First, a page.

|24 March 1927||Tambo,Australia||de Havilland DH.9C||G-AUED||Stalled at low altitude on approach to land.||3||3|
|4 September 1928||Adelaide Hills,Australia||de Havilland.50J||G-AUHI||Following a tour carrying Sir John Salmond, aircraft departed Adelaide piloted by C.W.A. Scott with engineer as passenger; lost control in cloud during attempt to cross the Adelaide Hills and aircraft crashed and caught fire killing the engineer.||2||1|
|3 October 1934||Near Winton,Australia||de Havilland.50A||VH-UHE||Crashed after in-flight loss of control, possibly stalled at low altitude in dusty low-visibility conditions.||3||3|
|15 November 1934||Near Longbeach,Australia||de Havilland.DH86||VH-USG||Crashed on its delivery flight from England to Brisbane after in-flight loss of control, probably due to the type's design deficiencies.||4||4|
|30 January 1942||Timor Sea off Kupang||Shorts S.23 Empire Flying Boat||G-AEUH||Shot down by Japanese aircraft; ex-Qantas VH-ABD, owned by Imperial Airways and operated by Qantas.||18||13|
|20 February 1942||Brisbane,Australia||de Havilland.DH86||VH-USE||Lost control after take-off in stormy weather, possibly broke-up in flight (tail fin found a mile from the crash site).||9||9|
|28 February 1942||Tjilatjah, Netherlands East Indies||Shorts S.23 Empire Flying Boat||G-AETZ||Shot down by Japanese aircraft; ex-Qantas owned by Imperial Airways and operated by Qantas.||20||20|
|22 April 1943||Gulf of Papua off Port Moresby,Papua||Shorts S.23 Empire Flying Boat||VH-ADU||Broke up in heavy seas after emergency landing in open water in poor weather.||31||13|
|26 November 1943||Port Moresby,Papua||lockheed C-56B lodestar||42-68348||Struck hill after take-off; USAAF aircraft operated by Qantas for Allied Directorate of Air Transport.||15||15|
|11 October 1944||Rose Bay,Sydney Australia||Shorts S.23 Empire Flying Boat||VH-ABB||On final approach with one engine shut-down, stalled 3 metres (10 ft) above the water and hull ruptured on impact.||30||1|
|23 March 1946||Indian Ocean||Avro Lancastrian||G-AGLX||Aircraft disappeared between Colombo and the Cocos (keeling) islands,cause unknown; aircraft owned by BOAC and operated by both airlines on Sydney-London services (BOAC crews operated London-Karachi and Qantas crews Karachi-Sydney).||10||10|
|16 July 1951||Huon Gulf near Lae,Papua New Guinea||de Havilland Australia DHA-3 Drover||VH-EBQ||Crashed in sea after centre propeller failure.||7||7|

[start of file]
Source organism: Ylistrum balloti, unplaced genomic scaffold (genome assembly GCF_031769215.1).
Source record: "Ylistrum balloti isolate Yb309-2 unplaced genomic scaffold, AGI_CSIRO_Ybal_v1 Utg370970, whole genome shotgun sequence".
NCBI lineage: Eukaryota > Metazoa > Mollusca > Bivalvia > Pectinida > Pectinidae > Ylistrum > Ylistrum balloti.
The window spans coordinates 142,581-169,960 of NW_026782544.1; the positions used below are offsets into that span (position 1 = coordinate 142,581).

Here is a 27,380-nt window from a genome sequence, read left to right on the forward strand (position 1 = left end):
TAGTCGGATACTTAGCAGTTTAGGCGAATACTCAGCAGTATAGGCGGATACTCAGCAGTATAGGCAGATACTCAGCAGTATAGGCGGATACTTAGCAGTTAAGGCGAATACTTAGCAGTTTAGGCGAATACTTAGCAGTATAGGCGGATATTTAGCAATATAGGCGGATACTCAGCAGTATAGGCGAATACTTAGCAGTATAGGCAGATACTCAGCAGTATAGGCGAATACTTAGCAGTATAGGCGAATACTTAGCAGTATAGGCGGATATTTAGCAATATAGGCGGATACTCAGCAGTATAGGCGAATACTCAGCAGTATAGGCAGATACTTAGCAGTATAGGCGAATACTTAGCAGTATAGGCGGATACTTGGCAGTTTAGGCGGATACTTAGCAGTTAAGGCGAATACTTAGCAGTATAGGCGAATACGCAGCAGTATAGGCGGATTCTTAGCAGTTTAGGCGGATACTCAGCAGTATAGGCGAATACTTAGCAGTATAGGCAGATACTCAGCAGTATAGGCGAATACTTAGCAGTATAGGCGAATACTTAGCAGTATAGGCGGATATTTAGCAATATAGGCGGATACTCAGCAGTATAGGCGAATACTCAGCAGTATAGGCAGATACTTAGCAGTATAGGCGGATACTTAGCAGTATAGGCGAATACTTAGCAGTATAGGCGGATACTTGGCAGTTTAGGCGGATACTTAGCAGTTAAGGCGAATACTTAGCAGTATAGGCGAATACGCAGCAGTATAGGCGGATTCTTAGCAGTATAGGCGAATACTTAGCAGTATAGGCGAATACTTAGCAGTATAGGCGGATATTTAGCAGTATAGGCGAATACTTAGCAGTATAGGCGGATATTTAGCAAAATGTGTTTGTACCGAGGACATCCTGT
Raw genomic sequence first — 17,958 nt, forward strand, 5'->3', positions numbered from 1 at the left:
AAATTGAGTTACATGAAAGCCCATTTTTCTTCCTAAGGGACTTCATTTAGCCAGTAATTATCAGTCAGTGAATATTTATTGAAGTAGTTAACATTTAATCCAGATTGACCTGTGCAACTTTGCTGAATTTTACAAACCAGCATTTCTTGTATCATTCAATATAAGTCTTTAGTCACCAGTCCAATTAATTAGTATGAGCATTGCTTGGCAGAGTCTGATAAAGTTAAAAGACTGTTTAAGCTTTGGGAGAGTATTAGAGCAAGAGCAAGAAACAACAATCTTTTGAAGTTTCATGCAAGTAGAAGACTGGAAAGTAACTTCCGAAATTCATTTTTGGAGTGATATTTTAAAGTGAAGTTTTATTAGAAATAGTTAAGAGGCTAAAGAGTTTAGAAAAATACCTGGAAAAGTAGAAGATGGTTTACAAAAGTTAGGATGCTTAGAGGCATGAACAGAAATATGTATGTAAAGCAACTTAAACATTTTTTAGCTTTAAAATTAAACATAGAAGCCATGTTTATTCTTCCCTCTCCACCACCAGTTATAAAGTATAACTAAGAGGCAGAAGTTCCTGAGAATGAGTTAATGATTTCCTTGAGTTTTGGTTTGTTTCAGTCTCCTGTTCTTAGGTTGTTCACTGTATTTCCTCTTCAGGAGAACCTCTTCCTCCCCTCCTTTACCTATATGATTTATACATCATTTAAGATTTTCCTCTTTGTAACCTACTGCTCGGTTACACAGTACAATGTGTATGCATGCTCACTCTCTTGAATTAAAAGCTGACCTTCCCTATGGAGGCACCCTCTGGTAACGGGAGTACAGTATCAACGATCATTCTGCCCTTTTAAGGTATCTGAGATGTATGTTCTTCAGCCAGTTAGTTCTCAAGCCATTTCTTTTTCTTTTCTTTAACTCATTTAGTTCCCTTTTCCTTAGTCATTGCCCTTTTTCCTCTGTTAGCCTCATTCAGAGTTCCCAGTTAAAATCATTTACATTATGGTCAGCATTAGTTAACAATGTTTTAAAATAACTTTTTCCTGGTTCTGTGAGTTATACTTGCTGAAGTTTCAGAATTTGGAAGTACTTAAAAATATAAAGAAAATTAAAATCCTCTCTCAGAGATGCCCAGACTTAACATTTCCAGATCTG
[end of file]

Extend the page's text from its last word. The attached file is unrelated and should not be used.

- On 24 August 1960,plane:Lockheed L1049 Super Constellation.During takeoff from runway 13, engine number 3 lost power just before reaching the V1 speed of 115 knots. The captain pulled off the power, braked hard, and pulled selected reverse thrust. The aircraft however, did not decelerate as expected. The flight engineer feathered the number 3 engine and pulled its emergency shut-off valve. The Super Constellation, named "Southern Wave", could not be brought to a stop on the remaining runway and overran the runway at a speed of 40 knots. The airplane bounced over a low embankment, crashed into a gulley and caught fire.
- On 23 September 1999, Qantas Flight 1:a Boeing 747–400 VH-OJH, overran the runway while landing at Bangkok,Thailand during a heavy thunderstorm. The aircraft ended up on a golf course, but without fatalities. The Australian Transport Safety Bureau criticised numerous inadequacies in Qantas' operational and training processes.
- On 25 July 2008, Qantas Flight 30 a Boeing 747–400 VH-OJK, on the leg from Hong kong to Melbourne, suffered a rapid decompression and made an emergency landing in Manila after an explosion. There were no injuries. The ATSB officially stated that the incident was caused by the failure of an oxygen tank.
- On 7 October 2008, Qantas Flight 72:an Airbus A330-300 VH-QPA "Kununurra" travelling from Singapore to Perth suffered a rapid loss of altitude in two sudden uncommanded pitch down manoeuvres causing serious injuries while 80 nautical miles (150 km) from Learmonth, Australia. The aircraft safely landed in Learmonth, with 14 people requiring transportation by air ambulance to Perth. Another 30 people also required hospital treatment, while an additional 30 people had injuries not requiring hospital treatment.Initial investigations identified an inertial reference system fault in the Number-1 Air Data Inertial Reference Unit as the likely origin of the event. On receiving false indication of a very high angle of attack, the flight control systems commanded a pitch down movement, reaching a maximum of 8.5 degrees pitch down.
- On 4 November 2010 Qantas Flight 32: an Airbus A380, named "Nancy-Bird Walton" and registered VH-OQA, fitted with four Trent 972 engines manufactured by Rolls-Royce suffered an uncontained turbine disc failure of its left inboard engine shortly after taking off from Singapore Changi Airport.The flight returned to Singapore and landed safely, and all 433 passengers and 26 crew on board survived uninjured. Cowling parts of the failed engine fell over Batam island,Indonesia.